Drive, dedication and a passion for changing lives

Date: March 24, 2015

How one young girl found her calling serving Baltimore youth

Antoinella Peterkin bubbles with energy as she talks about her plans to start a nonprofit to serve at-risk children in Baltimore. Once faced with her own challenges as a child, Antoinella is an inspiring example of how having strong positive role models can turn young girls into independent, extraordinary women.

At only 23, Antoinella has graduated from Notre Dame of Maryland University, spent two years as an AmeriCorps volunteer and spearheaded a successful girls afterschool program at Higher Achievement, an nonprofit that aims to close the opportunity gap for middle school youth.

What got Antoinella where she is today, dedicating so much of her energy to changing the lives of youth in our community? Much of her passion stems from her experience with My Sister’s Circle (MSC), a United Way funded mentoring program that exposes underprivileged girls to opportunities that empower them to define success for themselves, make intentional decisions about their future and become self-sufficient young women.

Antoinella didn’t always have a stable, supportive environment growing up. Her teachers thought she could benefit from MSC and she quickly became one of the first girls to enroll in the program. Uncertain about what to expect, she was hesitant to dive right in but her godmother, a big influence in her life, encouraged her to continue. She soon came to love the time she spent with her mentor and saw herself transforming into a confident young woman. Now Antoinella is looking forward to becoming an MSC mentor herself.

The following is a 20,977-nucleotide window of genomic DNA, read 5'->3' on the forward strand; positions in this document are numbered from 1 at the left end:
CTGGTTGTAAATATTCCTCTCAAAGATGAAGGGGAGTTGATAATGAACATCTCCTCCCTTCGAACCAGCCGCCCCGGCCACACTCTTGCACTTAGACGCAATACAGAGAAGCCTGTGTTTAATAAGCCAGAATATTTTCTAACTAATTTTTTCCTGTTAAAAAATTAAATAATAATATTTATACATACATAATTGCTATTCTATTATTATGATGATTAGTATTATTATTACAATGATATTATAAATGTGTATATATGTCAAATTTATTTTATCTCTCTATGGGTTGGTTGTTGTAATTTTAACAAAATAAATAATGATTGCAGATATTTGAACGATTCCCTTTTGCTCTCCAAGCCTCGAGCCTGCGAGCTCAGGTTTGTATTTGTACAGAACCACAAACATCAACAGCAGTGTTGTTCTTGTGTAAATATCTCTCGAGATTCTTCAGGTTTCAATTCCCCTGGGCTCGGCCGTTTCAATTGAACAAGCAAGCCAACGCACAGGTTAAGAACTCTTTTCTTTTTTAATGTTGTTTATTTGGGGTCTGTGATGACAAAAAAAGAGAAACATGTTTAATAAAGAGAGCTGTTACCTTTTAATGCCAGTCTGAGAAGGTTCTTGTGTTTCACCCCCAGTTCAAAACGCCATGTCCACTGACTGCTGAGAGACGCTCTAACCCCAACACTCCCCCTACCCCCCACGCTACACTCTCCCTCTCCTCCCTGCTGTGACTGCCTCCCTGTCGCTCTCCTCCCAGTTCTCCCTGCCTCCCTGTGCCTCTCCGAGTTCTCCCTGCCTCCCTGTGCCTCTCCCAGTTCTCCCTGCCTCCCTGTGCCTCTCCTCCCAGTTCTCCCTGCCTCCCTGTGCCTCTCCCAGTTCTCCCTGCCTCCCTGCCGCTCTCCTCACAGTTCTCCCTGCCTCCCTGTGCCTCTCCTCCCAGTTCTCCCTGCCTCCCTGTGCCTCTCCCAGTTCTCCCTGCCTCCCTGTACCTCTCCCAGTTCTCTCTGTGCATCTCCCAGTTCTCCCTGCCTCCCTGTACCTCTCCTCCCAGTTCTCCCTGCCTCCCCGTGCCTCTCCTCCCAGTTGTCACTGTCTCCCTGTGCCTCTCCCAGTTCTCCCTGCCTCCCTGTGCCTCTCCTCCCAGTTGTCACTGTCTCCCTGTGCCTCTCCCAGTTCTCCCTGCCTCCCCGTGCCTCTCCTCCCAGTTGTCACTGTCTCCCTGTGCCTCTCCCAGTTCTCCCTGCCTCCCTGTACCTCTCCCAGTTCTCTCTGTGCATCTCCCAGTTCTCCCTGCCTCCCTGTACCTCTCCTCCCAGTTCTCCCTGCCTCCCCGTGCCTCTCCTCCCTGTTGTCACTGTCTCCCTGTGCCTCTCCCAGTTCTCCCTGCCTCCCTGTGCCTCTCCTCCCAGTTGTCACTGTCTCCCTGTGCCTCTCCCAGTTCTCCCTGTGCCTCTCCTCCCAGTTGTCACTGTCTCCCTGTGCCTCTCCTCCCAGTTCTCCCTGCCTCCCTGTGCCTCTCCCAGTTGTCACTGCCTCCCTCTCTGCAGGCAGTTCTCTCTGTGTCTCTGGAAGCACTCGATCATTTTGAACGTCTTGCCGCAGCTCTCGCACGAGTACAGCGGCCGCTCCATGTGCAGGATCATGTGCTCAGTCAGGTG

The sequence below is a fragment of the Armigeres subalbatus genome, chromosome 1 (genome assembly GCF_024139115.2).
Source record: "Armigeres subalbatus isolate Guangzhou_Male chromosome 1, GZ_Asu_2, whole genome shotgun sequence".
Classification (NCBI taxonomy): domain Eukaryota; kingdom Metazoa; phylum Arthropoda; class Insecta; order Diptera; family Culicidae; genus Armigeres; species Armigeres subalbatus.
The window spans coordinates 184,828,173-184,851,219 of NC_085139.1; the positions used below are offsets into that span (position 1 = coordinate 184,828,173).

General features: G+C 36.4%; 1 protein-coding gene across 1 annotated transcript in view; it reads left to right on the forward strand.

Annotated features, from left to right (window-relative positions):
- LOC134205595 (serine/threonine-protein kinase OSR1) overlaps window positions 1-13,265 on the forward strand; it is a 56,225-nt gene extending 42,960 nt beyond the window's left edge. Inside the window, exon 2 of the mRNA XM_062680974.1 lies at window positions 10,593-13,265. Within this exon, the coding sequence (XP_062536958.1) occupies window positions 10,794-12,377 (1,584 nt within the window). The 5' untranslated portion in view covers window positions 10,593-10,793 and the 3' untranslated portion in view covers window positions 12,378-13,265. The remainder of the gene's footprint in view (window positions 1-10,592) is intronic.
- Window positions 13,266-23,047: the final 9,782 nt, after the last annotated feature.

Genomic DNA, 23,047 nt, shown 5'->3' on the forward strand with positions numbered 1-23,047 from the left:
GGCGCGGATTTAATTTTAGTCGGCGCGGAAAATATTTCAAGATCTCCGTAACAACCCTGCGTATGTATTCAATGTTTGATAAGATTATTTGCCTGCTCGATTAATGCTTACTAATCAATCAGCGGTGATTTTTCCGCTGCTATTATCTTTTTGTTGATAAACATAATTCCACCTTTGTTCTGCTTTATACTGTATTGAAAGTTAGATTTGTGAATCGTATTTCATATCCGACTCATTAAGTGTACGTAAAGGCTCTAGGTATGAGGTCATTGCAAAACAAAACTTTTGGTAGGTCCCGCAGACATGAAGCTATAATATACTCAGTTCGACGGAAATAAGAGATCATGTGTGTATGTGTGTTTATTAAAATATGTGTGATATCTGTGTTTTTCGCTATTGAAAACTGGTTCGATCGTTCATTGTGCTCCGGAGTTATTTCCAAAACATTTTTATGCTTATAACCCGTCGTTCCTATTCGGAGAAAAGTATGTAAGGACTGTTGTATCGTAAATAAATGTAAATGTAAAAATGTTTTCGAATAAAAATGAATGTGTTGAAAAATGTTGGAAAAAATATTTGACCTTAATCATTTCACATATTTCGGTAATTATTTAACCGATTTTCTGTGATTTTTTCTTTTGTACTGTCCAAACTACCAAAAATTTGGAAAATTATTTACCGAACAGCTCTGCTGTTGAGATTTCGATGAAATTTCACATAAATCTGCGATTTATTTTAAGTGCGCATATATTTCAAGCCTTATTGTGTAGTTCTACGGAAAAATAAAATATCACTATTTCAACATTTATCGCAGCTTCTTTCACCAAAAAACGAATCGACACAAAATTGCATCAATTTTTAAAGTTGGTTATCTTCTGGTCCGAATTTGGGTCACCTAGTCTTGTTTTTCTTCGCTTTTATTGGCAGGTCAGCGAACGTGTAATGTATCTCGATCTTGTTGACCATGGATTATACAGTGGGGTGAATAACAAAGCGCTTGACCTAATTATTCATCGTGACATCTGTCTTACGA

“My Sister’s Circle taught me two very important things: respect and how to take what I have and make the best of it. They gave me a sense of stability and set a foundation for me to make good decisions in my life. As I became an adult, I just knew I had to give back to other girls in my community since I was given so many opportunities through MSC when I was younger,” she said.

Antoinella is now busy organizing events for the afterschool program she started, called Fashion, Art, Mentoring and Etiquette (FAME). Soon to be a nonprofit organization, FAME encourages underserved girls to embrace their creativity and learn about entrepreneurship through the arts. She already has 28 girls enrolled and is looking to launch a program for boys later this year.

United Way of Central Maryland is proud to partner with organizations like My Sister’s Circle that work to bring stability to children from low-income families, increasing the odds of them growing up to lead self-sufficient and productive lives.

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